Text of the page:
Crystal Ball

Here's a question from Kirk Spencer in Bartlesville, OK, about the future of television technology:

Where is flat-screen technology headed?

I have a first-generation Pioneer Kuro in my bedroom and a Sony SXRD rear-pro in my den. Sony has discontinued SXRD technology, and I can't tell where Pioneer is headed with the Kuro now that it has outsourced production. I would like to replace the Sony with a flat panel—it's picture quality is actually pretty good, but having such a bulky item between my speakers degrades the sound of my stereo. But lately, I'm feeling a little snake-bit from spending good money on televisions only to wonder a year or two after the purchase whether I'll still be able to buy parts in five years.

So for now, I'm on the sidelines, wondering when the next big jump in picture quality will occur, what it will be, and just as importantly, what the length of its product life cycle will be. What do you foresee?

Ah, the perennial question—buy now or wait for the Next Big Thing? I'm with you in my curiosity about Pioneer's Kuro sets now that Panasonic is going to be making the glass. What I saw of Panasonic's new "Neo PDP" plasma panel at CES was quite impressive, and I'm guessing it will be the technology used in the next-gen Kuros. If so, they should look great, but it's all conjecture at this point. I'll have to wait to see an actual set before I can say for sure. I suspect that will be sometime next year.

Another observation from CES is that flat-panel picture quality saw incremental improvement—and reduced thickness—but nothing truly revolutionary. Sure, there were OLED TVs at the Sony and Samsung booths, but those are years away from being viable large-screen TVs, and even more years before they are anything approaching affordable.

Meanwhile, Pioneer Kuros get very close to true black—that is, 0 foot-lamberts—and local-dimming LCD sets actually achieve it, so how much better than they get? The color gamuts of these TVs are very close to correct, and most other measures of their picture quality are equally good, so any improvement in the near term is going to be marginal.

The only area I see any possibility for dramatic improvement is resolution. People are starting to talk about 4K displays—that is, roughly 4096x2301—but such displays are bound to be ultra-expensive. Also, there is no commercially available content at that resolution, and there isn't likely to be for several years at least. Thus, I don't think it's something to wait for at this point.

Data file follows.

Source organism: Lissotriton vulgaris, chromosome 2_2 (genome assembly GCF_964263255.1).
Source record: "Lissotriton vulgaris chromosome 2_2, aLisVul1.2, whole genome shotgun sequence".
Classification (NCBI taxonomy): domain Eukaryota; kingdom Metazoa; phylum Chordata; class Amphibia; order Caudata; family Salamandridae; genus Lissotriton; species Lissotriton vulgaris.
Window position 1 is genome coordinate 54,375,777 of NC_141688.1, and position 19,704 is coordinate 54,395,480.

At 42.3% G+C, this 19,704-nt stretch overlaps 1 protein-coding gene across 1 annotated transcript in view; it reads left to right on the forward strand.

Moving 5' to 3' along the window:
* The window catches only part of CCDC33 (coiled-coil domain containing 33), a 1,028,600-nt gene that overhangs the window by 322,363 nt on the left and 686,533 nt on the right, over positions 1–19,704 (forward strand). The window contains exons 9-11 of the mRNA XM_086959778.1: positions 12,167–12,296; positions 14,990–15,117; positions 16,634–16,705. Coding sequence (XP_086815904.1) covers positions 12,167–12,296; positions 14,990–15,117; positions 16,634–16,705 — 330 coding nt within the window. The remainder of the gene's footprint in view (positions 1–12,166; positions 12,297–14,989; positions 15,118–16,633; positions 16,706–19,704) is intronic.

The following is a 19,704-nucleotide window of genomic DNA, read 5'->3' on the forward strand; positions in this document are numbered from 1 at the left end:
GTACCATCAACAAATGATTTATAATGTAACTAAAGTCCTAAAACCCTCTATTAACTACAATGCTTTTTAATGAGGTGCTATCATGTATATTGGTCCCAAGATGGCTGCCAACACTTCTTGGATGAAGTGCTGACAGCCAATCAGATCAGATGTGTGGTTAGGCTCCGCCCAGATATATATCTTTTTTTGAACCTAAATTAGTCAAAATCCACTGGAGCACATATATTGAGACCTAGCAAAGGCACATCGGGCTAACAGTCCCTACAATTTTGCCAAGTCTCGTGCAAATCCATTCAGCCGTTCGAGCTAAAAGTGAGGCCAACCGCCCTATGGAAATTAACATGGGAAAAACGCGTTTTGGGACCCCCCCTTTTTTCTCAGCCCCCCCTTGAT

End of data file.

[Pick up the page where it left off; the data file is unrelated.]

As for product life cycles, they've been getting shorter and shorter over time. That's just the nature of the industry, so my best advice is to get the best display you can afford now and enjoy it as long as you can. It's not going to change just because something better comes along—it will still perform just as well as the day you bought it for years to come. The only thing that will change is your attitude toward it, and that's something over which you have complete control.

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The Flap's picture

There is no warm and fuzzy about current display trechnology. It would be better if the gov would stay out of it and let the marketplace do its thing. This includes requlations on what must or must not be a part of every monitor. The other mess is display manufactures bowing to the studios whims for DRM. Stop this and consumers will come running.

Colin Robertson's picture

"But lately, I'm feeling a little snake-bit from spending good money on televisions only to wonder a year or two after the purchase whether I'll still be able to buy parts in five years." I believe tech companies are required to stock an adequate number of parts for repairs with anything they sell for a number of years after a product is discontinued. The only thing you really need to worry about is when a company goes out of business...

Kirk Spencer's picture

Mr. Wilkinson, Thanks for answering my question. I purchased both my Sony SXRD and my Pioneer Kuro based on reviews in UAV and have been pleased with those purchase decisions - other than my worries about the parts issue - so I have confidence in the information this web site provides. Sounds like we should expect evolution and not revolution for awhile. You state "The only thing that will change is your attitude toward (the display), and that's something over which you have complete control." That's not quite correct. I find Mrs. Spencer is very effective at changing my attitude if she decides that large rear-projection television does not really fit in her den anymore. (lol) Mr. Robertson, I did not know about the legal requirement manufacturers have to stock parts on discontinued models. Do you know how many years the manufacturer is required to carry parts from the date of discontinuing a product?

David Vaughn's picture

Kirk, I believe the legal requirement is 7 years, or at least that's what I remember. David

Scott  Soloway's picture

There is no federal law about parts and only a few states have such a statute: Nothing is said in the laws about the price of the parts.

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